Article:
Water tests have shown that level of E. coli bacteria in the Shing Mun River are 1,300 times higher than Environmental Protection Department (EPD) standards.

Sha Tin District Councillor Scarlett Pong Oi-lan hired a private laboratory in mid-December to conduct the tests, which have revealed that water acidity and suspended solid levels are three times the official standard, Apple Daily reported.

The Fo Tan tributary of the river turned blue earlier this month and then turquoise this week. The Sun reported that the water also gave off a foul smell.

Tributary of Shing Mun River near Fo Tan. File photo: Apple Daily.

Pong said she suspected the E. coli concentration stemmed from an illegal discharge of animal and human faeces, or a crack in a dung channel. “With such a high level of E. coli, we are quite sure that faeces were discharged into the tributary,” she said.

The EPD took water samples for tests after the river turned blue on December 13. The results showed that the river was polluted by general commercial, industrial, and municipal sewage, Oriental Daily reported.

When the waters turned yellow on December 16, the EPD said that a burst water pipe in Wo Sheung Tun Street and Wong Chuk Yeung Street in Fo Tan had washed soil into the river, discolouring it.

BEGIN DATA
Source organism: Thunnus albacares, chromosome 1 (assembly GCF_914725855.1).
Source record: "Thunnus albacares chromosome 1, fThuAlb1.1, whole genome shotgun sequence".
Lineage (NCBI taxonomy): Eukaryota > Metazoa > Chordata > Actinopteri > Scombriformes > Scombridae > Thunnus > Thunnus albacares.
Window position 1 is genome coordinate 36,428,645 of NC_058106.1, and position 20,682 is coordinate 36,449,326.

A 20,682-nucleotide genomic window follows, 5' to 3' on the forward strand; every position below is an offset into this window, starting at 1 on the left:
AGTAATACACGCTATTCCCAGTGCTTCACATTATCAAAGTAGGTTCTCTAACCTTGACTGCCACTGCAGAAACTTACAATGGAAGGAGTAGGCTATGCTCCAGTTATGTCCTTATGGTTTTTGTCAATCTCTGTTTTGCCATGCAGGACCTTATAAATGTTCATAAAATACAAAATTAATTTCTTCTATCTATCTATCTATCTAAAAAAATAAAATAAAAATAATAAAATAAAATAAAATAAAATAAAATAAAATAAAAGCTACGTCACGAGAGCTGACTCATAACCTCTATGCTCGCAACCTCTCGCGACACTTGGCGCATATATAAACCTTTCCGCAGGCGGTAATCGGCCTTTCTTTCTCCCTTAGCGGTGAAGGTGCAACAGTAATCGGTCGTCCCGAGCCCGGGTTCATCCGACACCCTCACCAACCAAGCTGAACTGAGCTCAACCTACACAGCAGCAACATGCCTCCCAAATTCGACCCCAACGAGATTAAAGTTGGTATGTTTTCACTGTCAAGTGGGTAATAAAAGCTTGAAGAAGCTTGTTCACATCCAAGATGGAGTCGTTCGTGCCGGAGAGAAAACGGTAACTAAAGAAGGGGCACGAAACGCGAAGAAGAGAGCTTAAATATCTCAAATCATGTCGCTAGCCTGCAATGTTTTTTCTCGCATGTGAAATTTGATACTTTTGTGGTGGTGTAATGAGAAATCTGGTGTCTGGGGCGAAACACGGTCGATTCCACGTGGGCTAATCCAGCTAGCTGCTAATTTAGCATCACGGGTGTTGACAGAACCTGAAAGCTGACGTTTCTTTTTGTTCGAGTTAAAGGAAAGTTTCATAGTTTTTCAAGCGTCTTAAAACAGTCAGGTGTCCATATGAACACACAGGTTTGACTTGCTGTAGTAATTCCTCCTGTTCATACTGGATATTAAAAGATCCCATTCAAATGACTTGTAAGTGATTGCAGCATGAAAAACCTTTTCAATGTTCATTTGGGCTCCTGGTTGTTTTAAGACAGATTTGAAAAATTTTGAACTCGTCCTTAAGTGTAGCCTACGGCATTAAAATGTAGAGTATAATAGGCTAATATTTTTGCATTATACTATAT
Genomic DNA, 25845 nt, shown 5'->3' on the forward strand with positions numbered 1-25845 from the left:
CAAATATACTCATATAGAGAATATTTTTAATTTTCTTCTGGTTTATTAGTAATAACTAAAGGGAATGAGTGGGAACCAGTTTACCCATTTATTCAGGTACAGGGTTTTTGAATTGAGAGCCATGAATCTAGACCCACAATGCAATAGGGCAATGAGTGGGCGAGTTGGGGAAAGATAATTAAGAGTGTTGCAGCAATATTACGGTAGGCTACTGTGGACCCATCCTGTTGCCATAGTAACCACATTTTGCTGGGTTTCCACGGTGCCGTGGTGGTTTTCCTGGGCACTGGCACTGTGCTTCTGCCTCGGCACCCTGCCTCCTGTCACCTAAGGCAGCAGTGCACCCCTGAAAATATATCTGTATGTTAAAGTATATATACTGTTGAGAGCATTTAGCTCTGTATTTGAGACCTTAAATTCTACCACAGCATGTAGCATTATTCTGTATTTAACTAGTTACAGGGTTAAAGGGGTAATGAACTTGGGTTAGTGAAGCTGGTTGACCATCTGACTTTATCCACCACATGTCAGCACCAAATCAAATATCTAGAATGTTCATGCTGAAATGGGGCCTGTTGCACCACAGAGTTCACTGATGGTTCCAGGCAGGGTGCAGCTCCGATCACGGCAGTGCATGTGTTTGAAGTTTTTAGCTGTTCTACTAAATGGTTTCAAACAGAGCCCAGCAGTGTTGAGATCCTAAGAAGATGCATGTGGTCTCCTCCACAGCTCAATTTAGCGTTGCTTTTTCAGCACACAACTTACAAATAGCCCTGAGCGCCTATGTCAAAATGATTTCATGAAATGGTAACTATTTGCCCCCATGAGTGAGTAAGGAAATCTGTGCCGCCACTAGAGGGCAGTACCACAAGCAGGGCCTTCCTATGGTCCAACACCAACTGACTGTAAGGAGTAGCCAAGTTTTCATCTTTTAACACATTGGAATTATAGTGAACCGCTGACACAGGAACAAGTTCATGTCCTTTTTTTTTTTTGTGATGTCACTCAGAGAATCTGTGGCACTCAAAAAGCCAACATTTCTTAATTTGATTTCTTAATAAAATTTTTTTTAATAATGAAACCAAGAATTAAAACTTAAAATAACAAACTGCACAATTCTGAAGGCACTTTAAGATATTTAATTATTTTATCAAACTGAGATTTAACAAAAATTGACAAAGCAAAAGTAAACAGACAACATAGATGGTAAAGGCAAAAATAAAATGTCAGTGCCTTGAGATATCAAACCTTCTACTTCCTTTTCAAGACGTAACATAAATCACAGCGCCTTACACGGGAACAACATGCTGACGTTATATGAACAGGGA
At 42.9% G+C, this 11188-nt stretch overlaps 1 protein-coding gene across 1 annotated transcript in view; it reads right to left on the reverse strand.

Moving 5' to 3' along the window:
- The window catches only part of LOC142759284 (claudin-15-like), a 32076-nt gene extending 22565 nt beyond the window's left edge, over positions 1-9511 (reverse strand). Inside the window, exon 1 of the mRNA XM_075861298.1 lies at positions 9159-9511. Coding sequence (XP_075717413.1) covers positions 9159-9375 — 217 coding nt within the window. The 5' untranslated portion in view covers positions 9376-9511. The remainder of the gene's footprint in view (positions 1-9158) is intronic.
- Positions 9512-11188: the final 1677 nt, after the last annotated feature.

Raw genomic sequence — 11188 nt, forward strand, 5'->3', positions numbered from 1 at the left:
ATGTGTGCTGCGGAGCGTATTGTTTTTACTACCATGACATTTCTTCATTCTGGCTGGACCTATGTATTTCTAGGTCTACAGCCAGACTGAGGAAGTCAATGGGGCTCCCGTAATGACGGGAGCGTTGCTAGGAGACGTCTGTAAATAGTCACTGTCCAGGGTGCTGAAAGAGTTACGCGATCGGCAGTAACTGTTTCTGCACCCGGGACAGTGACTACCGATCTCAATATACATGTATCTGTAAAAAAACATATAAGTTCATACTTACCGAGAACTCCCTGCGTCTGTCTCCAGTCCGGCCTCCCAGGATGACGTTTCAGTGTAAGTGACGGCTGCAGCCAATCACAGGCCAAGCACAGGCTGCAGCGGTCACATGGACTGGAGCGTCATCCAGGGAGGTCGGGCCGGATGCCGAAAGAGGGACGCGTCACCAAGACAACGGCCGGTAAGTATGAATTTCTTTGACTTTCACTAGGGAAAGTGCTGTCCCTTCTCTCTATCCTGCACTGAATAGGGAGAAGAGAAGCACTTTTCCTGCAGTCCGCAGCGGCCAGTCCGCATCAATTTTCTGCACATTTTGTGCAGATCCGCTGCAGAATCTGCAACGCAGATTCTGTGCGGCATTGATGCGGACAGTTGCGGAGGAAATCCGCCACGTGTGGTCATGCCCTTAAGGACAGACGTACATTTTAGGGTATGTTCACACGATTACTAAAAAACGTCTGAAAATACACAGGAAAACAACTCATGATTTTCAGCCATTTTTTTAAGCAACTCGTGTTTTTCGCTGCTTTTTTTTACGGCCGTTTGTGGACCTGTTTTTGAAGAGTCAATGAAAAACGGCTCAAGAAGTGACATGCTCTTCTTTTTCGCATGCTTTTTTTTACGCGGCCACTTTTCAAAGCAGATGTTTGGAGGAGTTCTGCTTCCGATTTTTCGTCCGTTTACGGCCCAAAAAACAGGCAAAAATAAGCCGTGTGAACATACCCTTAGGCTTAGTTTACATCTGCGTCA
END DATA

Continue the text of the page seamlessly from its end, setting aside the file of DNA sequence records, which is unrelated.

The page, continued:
Scarlett Pong Oi-lan. Photo: Apple Daily.

Pong said the level of E. coli in the water had not reached this level since 1995. She added that the tributary is a popular site for watersports, and that there have been complaints about skin irritation following contact with the water.

She urged the District Council to actively follow up on the pollution.

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Koel Chu

Koel Chu is a second-year journalism and fine arts student at the University of Hong Kong. Born and raised in Hong Kong, Koel is interested in the arts and urban design. She interned at China Radio International in Beijing and, at her university, she also works as Vice-President of Branding and Marketing in AIESEC, the largest youth-run organisation in the world.